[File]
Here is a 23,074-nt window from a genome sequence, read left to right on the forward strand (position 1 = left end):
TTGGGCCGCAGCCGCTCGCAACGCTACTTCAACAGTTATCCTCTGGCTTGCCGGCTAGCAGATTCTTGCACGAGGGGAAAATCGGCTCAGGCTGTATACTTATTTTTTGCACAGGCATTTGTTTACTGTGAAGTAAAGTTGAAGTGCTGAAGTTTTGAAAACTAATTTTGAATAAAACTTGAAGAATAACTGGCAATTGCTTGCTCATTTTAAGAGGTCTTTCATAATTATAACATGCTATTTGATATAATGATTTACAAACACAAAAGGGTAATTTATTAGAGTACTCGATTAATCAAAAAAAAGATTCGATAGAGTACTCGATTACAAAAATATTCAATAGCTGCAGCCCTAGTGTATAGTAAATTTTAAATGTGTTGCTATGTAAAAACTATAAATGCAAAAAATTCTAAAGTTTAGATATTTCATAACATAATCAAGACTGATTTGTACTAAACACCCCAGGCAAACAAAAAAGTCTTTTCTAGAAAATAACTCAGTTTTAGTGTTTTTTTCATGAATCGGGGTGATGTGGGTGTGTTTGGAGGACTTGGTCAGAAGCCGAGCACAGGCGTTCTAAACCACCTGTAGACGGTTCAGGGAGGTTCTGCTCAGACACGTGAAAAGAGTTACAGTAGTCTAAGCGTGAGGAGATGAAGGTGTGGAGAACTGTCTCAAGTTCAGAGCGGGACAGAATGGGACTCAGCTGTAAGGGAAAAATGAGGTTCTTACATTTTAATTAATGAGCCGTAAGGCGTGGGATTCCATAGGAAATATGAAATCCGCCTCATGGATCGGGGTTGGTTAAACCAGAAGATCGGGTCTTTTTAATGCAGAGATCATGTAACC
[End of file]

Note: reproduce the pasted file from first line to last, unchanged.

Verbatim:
Here is a 23,074-nt window from a genome sequence, read left to right on the forward strand (position 1 = left end):
TTGGGCCGCAGCCGCTCGCAACGCTACTTCAACAGTTATCCTCTGGCTTGCCGGCTAGCAGATTCTTGCACGAGGGGAAAATCGGCTCAGGCTGTATACTTATTTTTTGCACAGGCATTTGTTTACTGTGAAGTAAAGTTGAAGTGCTGAAGTTTTGAAAACTAATTTTGAATAAAACTTGAAGAATAACTGGCAATTGCTTGCTCATTTTAAGAGGTCTTTCATAATTATAACATGCTATTTGATATAATGATTTACAAACACAAAAGGGTAATTTATTAGAGTACTCGATTAATCAAAAAAAAGATTCGATAGAGTACTCGATTACAAAAATATTCAATAGCTGCAGCCCTAGTGTATAGTAAATTTTAAATGTGTTGCTATGTAAAAACTATAAATGCAAAAAATTCTAAAGTTTAGATATTTCATAACATAATCAAGACTGATTTGTACTAAACACCCCAGGCAAACAAAAAAGTCTTTTCTAGAAAATAACTCAGTTTTAGTGTTTTTTTCATGAATCGGGGTGATGTGGGTGTGTTTGGAGGACTTGGTCAGAAGCCGAGCACAGGCGTTCTAAACCACCTGTAGACGGTTCAGGGAGGTTCTGCTCAGACACGTGAAAAGAGTTACAGTAGTCTAAGCGTGAGGAGATGAAGGTGTGGAGAACTGTCTCAAGTTCAGAGCGGGACAGAATGGGACTCAGCTGTAAGGGAAAAATGAGGTTCTTACATTTTAATTAATGAGCCGTAAGGCGTGGGATTCCATAGGAAATATGAAATCCGCCTCATGGATCGGGGTTGGTTAAACCAGAAGATCGGGTCTTTTTAATGCAGAGATCATGTAACC